Memphis does work “in Jesus’ name”, in violation of Constitution


Image Source: Tennessee Department of Tourism Development

Memphis, TN is the latest city to come under scrutiny for invocations “in Jesus’ name” at City Council sessions. The Memphis City Council joins a growing list of institutions which the Freedom from Religion Foundation (FFRF) has sent complaints to due to their unconstitutional endorsement of religion during official government business.

It is fairly common practice for city councils in the United States to open their sessions with an “invocation”. The Supreme Court has held that such invocations must non-denominational in nature. In other words, a government institution is not supposed to pray to Jesus or Mohammad, or favor one congregation or another, since this would appear to be supporting one religion over another and promoting belief over unbelief.

In practice, invocations at government meetings all too often turn into openly Christian prayers. Such practices clearly go against the Establishment Clause of the Constitution (which Thomas Jefferson described as “a wall of separation between Church and State”). As a resident of the Mid-South, I am sad to say that Memphis is unfortunately no exception.

Here are some examples of objectionable quotes and occurrences at Memphis City Council meetings this year which clearly seem to show the city choosing sides in religion. From FFRF’s News Release and letter of complaint ,

  • The Memphis City Council, at each of its general meetings, names an official “Chaplain of the Day”, giving them a certificate and a “goody bag” of gifts that includes cuff links.
  • Repeated references to praying “Jesus’ name” during and at the end of invocations, clearly showing a preference for Christianity.
  • A call by one Chaplain of the Day on June 2nd saying that “These legislative leaders you have allowed to sit at the table of decision now acknowledge the inability within themselves to fix these ills of society and they now recognize and depend on your sufficiency,” followed later by the Lord’s Prayer.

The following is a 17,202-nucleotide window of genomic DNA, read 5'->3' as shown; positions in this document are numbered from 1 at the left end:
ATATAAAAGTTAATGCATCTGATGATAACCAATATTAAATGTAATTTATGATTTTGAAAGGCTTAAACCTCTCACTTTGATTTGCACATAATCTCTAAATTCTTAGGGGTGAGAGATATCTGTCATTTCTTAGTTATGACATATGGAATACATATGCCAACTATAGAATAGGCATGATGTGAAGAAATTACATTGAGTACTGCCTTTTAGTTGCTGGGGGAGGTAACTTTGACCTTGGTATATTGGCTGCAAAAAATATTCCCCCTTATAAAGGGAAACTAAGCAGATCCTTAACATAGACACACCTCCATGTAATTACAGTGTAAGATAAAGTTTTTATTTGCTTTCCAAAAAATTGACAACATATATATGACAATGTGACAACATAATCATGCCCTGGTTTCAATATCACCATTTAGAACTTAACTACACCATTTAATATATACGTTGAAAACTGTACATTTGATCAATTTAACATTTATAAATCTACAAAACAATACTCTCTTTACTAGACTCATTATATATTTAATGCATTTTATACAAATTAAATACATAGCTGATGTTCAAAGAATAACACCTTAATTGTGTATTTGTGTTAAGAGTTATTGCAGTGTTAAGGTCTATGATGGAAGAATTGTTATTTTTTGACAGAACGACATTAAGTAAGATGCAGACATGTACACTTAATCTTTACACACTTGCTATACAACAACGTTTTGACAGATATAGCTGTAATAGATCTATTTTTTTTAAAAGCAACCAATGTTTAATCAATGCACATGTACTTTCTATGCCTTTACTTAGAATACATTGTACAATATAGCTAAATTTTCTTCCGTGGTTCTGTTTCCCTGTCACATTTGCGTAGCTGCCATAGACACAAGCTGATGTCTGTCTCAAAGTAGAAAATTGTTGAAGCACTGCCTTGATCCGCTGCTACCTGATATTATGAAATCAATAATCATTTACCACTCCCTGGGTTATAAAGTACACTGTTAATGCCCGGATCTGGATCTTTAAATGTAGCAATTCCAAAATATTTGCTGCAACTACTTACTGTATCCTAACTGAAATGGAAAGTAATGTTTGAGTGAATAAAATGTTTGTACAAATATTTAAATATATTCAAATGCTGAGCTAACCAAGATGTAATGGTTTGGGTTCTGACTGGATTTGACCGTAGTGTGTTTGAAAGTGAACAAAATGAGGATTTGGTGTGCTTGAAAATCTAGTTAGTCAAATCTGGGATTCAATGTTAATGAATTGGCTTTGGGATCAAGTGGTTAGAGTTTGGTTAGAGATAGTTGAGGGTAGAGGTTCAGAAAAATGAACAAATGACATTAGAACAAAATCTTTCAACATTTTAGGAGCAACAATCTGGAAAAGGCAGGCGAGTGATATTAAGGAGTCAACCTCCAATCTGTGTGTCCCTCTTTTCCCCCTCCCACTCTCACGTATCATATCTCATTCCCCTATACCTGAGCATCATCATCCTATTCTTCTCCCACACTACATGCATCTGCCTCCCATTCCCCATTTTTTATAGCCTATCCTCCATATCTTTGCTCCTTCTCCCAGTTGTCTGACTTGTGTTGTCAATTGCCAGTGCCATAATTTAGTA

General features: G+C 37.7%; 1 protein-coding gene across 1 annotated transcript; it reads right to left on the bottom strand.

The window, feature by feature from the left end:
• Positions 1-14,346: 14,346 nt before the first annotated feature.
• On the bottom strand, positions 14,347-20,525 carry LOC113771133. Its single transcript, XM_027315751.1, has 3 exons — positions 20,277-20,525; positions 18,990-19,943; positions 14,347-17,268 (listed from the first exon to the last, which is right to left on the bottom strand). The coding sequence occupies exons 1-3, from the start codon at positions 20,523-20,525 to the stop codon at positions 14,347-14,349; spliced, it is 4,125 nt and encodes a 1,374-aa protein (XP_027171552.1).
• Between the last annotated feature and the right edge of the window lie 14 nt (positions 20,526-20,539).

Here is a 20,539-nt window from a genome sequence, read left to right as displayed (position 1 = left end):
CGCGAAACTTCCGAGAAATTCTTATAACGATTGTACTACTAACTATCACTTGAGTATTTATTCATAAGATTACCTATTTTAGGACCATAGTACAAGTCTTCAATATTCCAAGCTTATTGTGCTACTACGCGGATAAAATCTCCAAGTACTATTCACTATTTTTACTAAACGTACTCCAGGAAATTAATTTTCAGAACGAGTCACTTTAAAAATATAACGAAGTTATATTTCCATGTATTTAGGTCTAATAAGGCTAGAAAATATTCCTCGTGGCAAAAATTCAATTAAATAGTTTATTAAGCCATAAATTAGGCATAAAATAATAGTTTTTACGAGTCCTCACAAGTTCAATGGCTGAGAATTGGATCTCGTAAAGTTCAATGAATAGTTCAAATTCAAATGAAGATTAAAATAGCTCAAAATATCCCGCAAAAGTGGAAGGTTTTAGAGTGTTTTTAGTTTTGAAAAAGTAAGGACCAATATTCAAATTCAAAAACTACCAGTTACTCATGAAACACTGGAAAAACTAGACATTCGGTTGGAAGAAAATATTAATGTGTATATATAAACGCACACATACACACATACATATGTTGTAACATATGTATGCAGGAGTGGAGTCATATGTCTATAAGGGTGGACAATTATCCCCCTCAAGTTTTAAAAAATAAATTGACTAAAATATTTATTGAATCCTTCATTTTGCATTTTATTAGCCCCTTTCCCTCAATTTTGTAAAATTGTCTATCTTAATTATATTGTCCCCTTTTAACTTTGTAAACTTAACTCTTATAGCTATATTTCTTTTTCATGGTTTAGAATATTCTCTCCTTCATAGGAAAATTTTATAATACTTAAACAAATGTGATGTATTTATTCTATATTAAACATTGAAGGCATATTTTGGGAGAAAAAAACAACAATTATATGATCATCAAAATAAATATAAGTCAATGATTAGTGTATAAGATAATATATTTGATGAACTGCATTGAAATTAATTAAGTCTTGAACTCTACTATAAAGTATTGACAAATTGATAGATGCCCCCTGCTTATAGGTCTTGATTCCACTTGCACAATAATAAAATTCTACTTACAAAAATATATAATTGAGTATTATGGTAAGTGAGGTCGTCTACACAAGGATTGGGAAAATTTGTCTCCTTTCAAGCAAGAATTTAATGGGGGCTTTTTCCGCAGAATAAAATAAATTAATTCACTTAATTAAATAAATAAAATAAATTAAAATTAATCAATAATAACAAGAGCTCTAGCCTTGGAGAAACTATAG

• A quote from Psalms saying that “The Lord knows the ways of the righteous: but the way of the ungodly shall perish,” ending the invocation by saying “in the name of Jesus Christ we pray”.

These examples, among many others like them, clearly show that the Memphis City Council is not only preferring religion over non-religion, but Christianity over other faiths. The U.S. Supreme Court has held that invocational prayers at government meetings cannot be “exploited to proselytize or advance any one, or to disparage any other, faith, or belief” (Marsh v. Chambers , as quoted by FFRF). Under this ruling, the invocations cited by FFRF clearly seem to violate the Constitution.

I also have looked into this somewhat (audio archives of all Memphis City Council meetings can be found at http://memphis.granicus.com/ViewPublisher.php?view_id=2 ), and it’s clear that city council members are not only aware of these unconstitutional appeals to Christianity made by the Chaplains of the Day (who the City Council officially names), but council members sometimes even praise the Chaplains after making such statements.

The message is clear: as far as the council is concerned, Memphis is a Christian city. I’m sure I’m not alone in thinking that Memphis, or any other city, should not be pushing anyone’s religion on city time and on the city’s dime. Just as churchgoers would not want council members to go into churches to make sermons about city ordinances, why should civic-minded Jews, Buddhists, or atheists be subjected to Christian dogma at city council meetings?

Memphis City Council joins the list of other government bodies (The Wisconsin Assembly and the city councils of Toledo, OH and Lodi, CA , among others) caught mixing religion with official business. It will be interesting to see what Memphis’ response to these clear violations will be. I’ll be sure to post any updates to this story as I find out about them.

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